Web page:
Thom: "That was a song where I was letting it happen. I mean, a lot of the lyrics for that song to me were born out of listening to Radio 4 an aweful lot, like every day, for 6 months - religiously. And just listening to what was happening, and just had this thing in my head about 'this is just like a punch-up at a wedding, nobody knows what's going on, it's just a riot. And someone in the middle is being affected by this, and this is supposed to be the biggest day in their lives, and it's being ruined', or whatever. And it also came out of a... I mean, I basically don't read anything that anybody writes now about us, at all. Cause I just can't anymore. And the main reason for that was, that I happened upon, sort of by accident basically, a review of our Oxford gig [july 7th 2001], which was just like.. I mean, one of the biggest days in my life. Obviously for all of us. And this... whoever this person was, just tore it to shreds. And they couldn't really think of how to tear us to shreds, really, so they just tore the audience to shreds. And just said basically 'who are these people, bunch of students', you know, 'white middle class', which was not the case at all, but what's the point in arguing. But this person managed to totally and utterly ruin that day for me forever. And it really shouldn't have done, and I should be bighead enough to just ignore it. And there was a lesson there, which I have I learned now. But I just didn't understand why... how someone, just because they had access to a keyboard and a typewriter, could just totally write off an event, that meant an aweful lot to an aweful lot of people. And there'd been just no answering back, no nothing, that was it, the end of the story. And obviously that happens all the way through your career... And that was another impetus for the song, really. Because to me it was like... so many people were there and saw something completely different, but yet you're the twat who gets to sort of write it all off. And it's sort of... I don't know, I should be used to it by now."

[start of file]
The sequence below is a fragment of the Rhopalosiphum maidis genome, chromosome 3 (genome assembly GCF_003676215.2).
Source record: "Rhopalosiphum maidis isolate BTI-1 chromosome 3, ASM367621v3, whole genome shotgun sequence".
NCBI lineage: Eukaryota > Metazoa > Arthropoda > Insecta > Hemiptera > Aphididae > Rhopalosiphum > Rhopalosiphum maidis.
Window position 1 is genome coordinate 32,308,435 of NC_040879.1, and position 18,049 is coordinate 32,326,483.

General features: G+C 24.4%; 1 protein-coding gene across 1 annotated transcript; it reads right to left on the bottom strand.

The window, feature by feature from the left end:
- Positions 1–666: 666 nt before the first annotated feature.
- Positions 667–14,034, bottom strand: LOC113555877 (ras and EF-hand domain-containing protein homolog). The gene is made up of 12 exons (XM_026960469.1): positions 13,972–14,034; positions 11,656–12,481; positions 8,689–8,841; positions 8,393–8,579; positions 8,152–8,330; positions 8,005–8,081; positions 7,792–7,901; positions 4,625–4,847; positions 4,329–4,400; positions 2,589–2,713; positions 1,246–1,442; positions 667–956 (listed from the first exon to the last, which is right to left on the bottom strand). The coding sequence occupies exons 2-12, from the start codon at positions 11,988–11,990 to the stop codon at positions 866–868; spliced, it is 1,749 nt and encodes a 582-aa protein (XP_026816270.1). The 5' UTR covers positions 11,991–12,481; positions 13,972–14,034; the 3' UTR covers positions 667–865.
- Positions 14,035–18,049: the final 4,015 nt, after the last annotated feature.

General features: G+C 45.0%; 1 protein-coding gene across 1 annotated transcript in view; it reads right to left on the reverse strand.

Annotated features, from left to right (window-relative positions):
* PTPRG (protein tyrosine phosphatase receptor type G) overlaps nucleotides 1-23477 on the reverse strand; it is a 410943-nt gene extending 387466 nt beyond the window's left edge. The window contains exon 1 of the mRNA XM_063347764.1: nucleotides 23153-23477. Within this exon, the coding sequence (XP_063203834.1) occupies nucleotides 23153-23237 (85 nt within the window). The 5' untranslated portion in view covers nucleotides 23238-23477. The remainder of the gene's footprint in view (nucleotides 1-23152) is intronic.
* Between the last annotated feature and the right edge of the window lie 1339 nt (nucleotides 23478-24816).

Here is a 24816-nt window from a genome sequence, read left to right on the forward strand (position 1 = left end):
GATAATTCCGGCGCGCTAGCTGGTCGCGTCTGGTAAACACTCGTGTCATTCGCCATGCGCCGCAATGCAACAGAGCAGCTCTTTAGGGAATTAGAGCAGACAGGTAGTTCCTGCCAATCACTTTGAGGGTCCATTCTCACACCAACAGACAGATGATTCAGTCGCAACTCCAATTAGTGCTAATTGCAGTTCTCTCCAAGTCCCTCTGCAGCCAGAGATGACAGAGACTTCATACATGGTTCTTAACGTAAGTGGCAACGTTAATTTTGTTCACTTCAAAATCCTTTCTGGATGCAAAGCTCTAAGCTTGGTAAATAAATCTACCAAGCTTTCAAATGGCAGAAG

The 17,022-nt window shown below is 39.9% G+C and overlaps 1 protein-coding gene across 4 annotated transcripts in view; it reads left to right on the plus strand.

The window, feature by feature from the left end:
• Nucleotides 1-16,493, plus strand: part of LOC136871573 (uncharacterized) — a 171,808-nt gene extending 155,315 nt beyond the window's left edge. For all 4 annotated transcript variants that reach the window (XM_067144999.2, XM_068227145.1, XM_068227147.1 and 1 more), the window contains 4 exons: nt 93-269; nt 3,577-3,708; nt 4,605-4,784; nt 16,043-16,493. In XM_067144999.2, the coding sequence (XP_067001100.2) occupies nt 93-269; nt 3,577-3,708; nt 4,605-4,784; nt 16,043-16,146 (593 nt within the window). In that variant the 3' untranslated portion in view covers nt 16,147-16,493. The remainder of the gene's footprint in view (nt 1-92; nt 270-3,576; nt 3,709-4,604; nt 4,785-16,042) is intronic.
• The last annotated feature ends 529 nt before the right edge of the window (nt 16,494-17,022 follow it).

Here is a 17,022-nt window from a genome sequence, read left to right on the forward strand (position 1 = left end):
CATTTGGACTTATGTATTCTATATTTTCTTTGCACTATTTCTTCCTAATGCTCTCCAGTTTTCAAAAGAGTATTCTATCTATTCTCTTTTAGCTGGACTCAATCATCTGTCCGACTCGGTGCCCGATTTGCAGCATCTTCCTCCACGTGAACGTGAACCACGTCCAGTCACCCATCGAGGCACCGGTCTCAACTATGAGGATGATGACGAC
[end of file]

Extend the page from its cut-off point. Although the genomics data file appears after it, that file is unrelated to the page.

Ed: "If you think of the links between songs, it's kind of a cousin of... a dear old friend of 'Karma Police'."
Jonny: "Yeah, I can see that. It's sort of all in the rhythm of the piano, and it's us doing our kind of slow grind kind of funk thing, I suppose. Some of the harmonies in it are quite unsettling as well. So again it's a mixture of quite straight pop thing and all the wailing that Thom's doing at the beginning and the end, it's... you have to hear it, really."
(Official Hail To The Thief Interview CD, april 2003)
NME: A bit of a departure- ‘Funky Radiohead’.
Thom: "Yeah, that’s kind of it. Bling-blong. It does its thing. It’s got a loose funk at times..."
Jonny: "It comes from the fact that Thom is playing rhythm piano for the first time on one of our records. I hesitate to use the ‘groove’ word..."
Thom: "You definitely should, man. Although there’s got to be a better one."
Jonny: "Alright, it swings. It swings great."
Thom: "The words are very much a case of ‘Shake a cup and let them come out’."
(NME, may 10th 2003)
Thom: "That was the first thing that we got together when we got back together after six months. I think it’s quite interesting, that that was the first thing, 'cause it’s actually got this like… you know, basically a very loose swing to it. We as five people could only have come up with that after having a long break. And it’s interesting cause Nigel was like… in a way he sort of… it’s interesting that he sort of said ‘You’ve never really done anything like that before, where the whole thing is just based around a sort of baggy swagger thing’. Baggy’s not the right word. Swagger anyway."
(XFM, spring 2003)